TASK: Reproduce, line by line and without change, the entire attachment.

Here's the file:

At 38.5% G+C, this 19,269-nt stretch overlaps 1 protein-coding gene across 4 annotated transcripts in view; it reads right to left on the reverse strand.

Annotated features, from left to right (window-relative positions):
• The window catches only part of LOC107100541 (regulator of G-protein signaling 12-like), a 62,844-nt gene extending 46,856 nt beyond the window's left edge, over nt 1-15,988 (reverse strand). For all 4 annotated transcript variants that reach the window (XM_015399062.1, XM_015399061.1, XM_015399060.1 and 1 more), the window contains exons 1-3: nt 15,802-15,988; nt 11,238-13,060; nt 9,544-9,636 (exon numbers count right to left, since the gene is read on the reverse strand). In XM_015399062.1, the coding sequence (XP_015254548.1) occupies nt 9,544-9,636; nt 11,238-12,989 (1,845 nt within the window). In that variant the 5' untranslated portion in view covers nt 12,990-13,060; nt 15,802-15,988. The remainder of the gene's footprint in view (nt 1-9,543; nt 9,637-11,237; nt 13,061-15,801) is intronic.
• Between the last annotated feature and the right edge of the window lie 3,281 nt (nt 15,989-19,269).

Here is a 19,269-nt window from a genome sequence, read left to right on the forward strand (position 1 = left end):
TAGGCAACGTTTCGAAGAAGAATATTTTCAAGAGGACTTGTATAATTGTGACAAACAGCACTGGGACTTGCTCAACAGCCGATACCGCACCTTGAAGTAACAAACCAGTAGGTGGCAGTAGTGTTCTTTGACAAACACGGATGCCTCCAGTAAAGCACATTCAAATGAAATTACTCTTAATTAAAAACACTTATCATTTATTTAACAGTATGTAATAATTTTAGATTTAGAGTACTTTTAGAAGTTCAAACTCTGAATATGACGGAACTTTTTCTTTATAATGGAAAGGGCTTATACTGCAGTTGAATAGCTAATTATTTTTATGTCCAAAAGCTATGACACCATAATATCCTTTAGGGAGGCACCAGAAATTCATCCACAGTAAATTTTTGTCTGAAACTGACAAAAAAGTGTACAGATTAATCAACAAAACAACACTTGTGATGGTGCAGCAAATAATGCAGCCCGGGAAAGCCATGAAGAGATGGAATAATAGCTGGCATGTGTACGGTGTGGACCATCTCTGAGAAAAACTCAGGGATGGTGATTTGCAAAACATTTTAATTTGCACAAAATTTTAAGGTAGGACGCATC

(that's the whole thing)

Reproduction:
At 38.5% G+C, this 19,269-nt stretch overlaps 1 protein-coding gene across 4 annotated transcripts in view; it reads right to left on the reverse strand.

Annotated features, from left to right (window-relative positions):
• The window catches only part of LOC107100541 (regulator of G-protein signaling 12-like), a 62,844-nt gene extending 46,856 nt beyond the window's left edge, over nt 1-15,988 (reverse strand). For all 4 annotated transcript variants that reach the window (XM_015399062.1, XM_015399061.1, XM_015399060.1 and 1 more), the window contains exons 1-3: nt 15,802-15,988; nt 11,238-13,060; nt 9,544-9,636 (exon numbers count right to left, since the gene is read on the reverse strand). In XM_015399062.1, the coding sequence (XP_015254548.1) occupies nt 9,544-9,636; nt 11,238-12,989 (1,845 nt within the window). In that variant the 5' untranslated portion in view covers nt 12,990-13,060; nt 15,802-15,988. The remainder of the gene's footprint in view (nt 1-9,543; nt 9,637-11,237; nt 13,061-15,801) is intronic.
• Between the last annotated feature and the right edge of the window lie 3,281 nt (nt 15,989-19,269).

Here is a 19,269-nt window from a genome sequence, read left to right on the forward strand (position 1 = left end):
TAGGCAACGTTTCGAAGAAGAATATTTTCAAGAGGACTTGTATAATTGTGACAAACAGCACTGGGACTTGCTCAACAGCCGATACCGCACCTTGAAGTAACAAACCAGTAGGTGGCAGTAGTGTTCTTTGACAAACACGGATGCCTCCAGTAAAGCACATTCAAATGAAATTACTCTTAATTAAAAACACTTATCATTTATTTAACAGTATGTAATAATTTTAGATTTAGAGTACTTTTAGAAGTTCAAACTCTGAATATGACGGAACTTTTTCTTTATAATGGAAAGGGCTTATACTGCAGTTGAATAGCTAATTATTTTTATGTCCAAAAGCTATGACACCATAATATCCTTTAGGGAGGCACCAGAAATTCATCCACAGTAAATTTTTGTCTGAAACTGACAAAAAAGTGTACAGATTAATCAACAAAACAACACTTGTGATGGTGCAGCAAATAATGCAGCCCGGGAAAGCCATGAAGAGATGGAATAATAGCTGGCATGTGTACGGTGTGGACCATCTCTGAGAAAAACTCAGGGATGGTGATTTGCAAAACATTTTAATTTGCACAAAATTTTAAGGTAGGACGCATC